Comments from Mike Johnston
It was up bright and early the next morning, shaking off the celebrations of the night before and heading out for another day. The Norwegians were professionals and masters of fast boat tactics. They were also realists. Sharing a border with Russia during the cold war, they were resigned to the fact that with their relatively small navy they could only delay the Russians if they ever decided to attack. But they were committed to providing NATO as much time as possible time to strike back and they trained tirelessly. The commanding officer of the Skrei, Arve Lothe, was an outstanding guy; a masterful shiphandler and a great skipper. He taught me how to handle her and even let me attempt a docking. Because of her powerful diesels, her slowest sustained speed on one engine was about 10 knots. I am approaching the dock and I notice that Arve was getting a little nervous, moving around a bit. We get closer, still ahead on one engine and he is getting even more agitated. I of course have had a little shiphandling by this time but not much. Finally, I back the outboard engine 2/3, nudge the inboard engine ahead a bit and end up resting about 12 inches from the "quay" - a perfect result. He had the patience and control of a great teacher.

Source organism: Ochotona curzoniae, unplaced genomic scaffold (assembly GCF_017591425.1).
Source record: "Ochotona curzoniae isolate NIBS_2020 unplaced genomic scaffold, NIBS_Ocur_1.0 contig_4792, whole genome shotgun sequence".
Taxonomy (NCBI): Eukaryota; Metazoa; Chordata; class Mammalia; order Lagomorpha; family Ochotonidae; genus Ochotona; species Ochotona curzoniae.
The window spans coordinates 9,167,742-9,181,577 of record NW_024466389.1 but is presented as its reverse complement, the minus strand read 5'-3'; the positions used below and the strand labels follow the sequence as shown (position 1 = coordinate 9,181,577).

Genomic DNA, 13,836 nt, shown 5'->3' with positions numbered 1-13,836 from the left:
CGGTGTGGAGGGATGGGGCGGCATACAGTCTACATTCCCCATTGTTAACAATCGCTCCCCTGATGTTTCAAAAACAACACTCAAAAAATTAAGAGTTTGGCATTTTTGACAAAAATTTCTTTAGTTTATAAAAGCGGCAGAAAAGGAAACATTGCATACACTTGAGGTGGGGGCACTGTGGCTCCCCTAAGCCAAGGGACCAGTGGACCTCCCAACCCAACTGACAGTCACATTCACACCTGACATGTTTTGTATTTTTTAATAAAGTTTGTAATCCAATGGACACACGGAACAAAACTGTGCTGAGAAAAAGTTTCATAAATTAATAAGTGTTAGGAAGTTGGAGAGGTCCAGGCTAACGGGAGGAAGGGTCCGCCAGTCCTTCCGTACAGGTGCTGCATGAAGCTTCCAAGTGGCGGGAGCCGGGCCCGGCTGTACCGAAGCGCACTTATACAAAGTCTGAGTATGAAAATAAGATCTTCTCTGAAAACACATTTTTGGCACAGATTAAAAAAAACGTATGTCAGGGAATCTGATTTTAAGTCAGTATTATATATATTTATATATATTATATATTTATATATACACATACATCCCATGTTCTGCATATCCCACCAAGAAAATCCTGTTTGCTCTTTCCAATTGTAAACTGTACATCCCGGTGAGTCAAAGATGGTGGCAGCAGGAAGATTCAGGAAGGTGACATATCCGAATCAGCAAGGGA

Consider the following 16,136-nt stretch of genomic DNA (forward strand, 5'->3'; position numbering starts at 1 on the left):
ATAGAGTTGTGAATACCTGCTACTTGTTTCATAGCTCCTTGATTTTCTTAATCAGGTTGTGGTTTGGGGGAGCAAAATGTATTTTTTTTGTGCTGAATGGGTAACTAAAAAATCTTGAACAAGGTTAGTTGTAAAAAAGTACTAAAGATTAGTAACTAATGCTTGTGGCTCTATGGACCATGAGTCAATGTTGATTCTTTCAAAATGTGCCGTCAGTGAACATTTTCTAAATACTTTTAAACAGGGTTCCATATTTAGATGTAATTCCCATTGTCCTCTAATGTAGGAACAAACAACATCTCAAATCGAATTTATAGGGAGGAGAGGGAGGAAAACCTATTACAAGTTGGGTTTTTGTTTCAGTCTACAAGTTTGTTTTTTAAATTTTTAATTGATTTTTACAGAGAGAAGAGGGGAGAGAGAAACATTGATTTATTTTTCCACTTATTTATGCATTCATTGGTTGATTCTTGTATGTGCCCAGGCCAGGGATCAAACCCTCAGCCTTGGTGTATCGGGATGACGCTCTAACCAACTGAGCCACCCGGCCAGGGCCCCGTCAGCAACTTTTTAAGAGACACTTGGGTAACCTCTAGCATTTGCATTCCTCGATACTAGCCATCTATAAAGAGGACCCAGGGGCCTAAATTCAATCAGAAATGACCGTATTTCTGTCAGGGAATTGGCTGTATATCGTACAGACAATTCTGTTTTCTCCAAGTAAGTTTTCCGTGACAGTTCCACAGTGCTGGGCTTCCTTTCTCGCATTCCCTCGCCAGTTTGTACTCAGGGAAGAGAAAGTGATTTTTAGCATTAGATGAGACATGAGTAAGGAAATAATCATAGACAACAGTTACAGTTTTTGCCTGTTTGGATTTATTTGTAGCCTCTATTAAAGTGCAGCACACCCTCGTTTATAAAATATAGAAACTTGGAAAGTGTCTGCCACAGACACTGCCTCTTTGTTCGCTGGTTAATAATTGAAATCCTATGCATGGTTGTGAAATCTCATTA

I have no doubt that he would have stepped in before anything bad happened but he didn't say a word until we were tied up. And then he said, "Great job!" It was a terrific feeling. The result may have been perfect but, on reflection, I don't remember him letting me dock her again...
Thanks for the memories!